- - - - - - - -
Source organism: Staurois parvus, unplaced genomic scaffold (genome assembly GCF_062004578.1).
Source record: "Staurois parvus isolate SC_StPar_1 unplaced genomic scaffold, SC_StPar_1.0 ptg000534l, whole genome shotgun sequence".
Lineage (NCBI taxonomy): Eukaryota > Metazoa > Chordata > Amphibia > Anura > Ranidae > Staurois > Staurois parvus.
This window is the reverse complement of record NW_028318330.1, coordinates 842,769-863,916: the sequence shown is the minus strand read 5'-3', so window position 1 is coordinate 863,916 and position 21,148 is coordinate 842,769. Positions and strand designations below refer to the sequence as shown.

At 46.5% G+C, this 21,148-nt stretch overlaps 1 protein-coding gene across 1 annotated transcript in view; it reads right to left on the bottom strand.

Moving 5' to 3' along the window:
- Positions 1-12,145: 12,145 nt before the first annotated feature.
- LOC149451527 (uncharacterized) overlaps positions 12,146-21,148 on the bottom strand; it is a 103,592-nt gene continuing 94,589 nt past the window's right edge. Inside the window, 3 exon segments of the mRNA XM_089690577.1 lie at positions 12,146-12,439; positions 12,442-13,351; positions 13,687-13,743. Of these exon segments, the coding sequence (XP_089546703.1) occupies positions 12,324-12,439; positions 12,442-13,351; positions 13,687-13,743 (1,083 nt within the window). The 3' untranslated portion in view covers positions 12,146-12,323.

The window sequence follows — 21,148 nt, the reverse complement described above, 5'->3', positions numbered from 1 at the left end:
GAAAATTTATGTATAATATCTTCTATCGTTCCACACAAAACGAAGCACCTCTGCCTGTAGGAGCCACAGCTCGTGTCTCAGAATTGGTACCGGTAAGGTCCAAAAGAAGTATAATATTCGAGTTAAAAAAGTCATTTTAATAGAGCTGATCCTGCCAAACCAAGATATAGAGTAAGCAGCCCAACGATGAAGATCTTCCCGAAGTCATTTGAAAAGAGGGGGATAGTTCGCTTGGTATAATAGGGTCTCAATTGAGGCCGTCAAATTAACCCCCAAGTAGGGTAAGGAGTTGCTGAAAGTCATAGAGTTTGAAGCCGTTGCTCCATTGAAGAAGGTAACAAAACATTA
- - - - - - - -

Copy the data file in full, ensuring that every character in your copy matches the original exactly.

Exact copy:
Source organism: Staurois parvus, unplaced genomic scaffold (genome assembly GCF_062004578.1).
Source record: "Staurois parvus isolate SC_StPar_1 unplaced genomic scaffold, SC_StPar_1.0 ptg000534l, whole genome shotgun sequence".
Lineage (NCBI taxonomy): Eukaryota > Metazoa > Chordata > Amphibia > Anura > Ranidae > Staurois > Staurois parvus.
This window is the reverse complement of record NW_028318330.1, coordinates 842,769-863,916: the sequence shown is the minus strand read 5'-3', so window position 1 is coordinate 863,916 and position 21,148 is coordinate 842,769. Positions and strand designations below refer to the sequence as shown.

At 46.5% G+C, this 21,148-nt stretch overlaps 1 protein-coding gene across 1 annotated transcript in view; it reads right to left on the bottom strand.

Moving 5' to 3' along the window:
- Positions 1-12,145: 12,145 nt before the first annotated feature.
- LOC149451527 (uncharacterized) overlaps positions 12,146-21,148 on the bottom strand; it is a 103,592-nt gene continuing 94,589 nt past the window's right edge. Inside the window, 3 exon segments of the mRNA XM_089690577.1 lie at positions 12,146-12,439; positions 12,442-13,351; positions 13,687-13,743. Of these exon segments, the coding sequence (XP_089546703.1) occupies positions 12,324-12,439; positions 12,442-13,351; positions 13,687-13,743 (1,083 nt within the window). The 3' untranslated portion in view covers positions 12,146-12,323.

The window sequence follows — 21,148 nt, the reverse complement described above, 5'->3', positions numbered from 1 at the left end:
GAAAATTTATGTATAATATCTTCTATCGTTCCACACAAAACGAAGCACCTCTGCCTGTAGGAGCCACAGCTCGTGTCTCAGAATTGGTACCGGTAAGGTCCAAAAGAAGTATAATATTCGAGTTAAAAAAGTCATTTTAATAGAGCTGATCCTGCCAAACCAAGATATAGAGTAAGCAGCCCAACGATGAAGATCTTCCCGAAGTCATTTGAAAAGAGGGGGATAGTTCGCTTGGTATAATAGGGTCTCAATTGAGGCCGTCAAATTAACCCCCAAGTAGGGTAAGGAGTTGCTGAAAGTCATAGAGTTTGAAGCCGTTGCTCCATTGAAGAAGGTAACAAAACATTA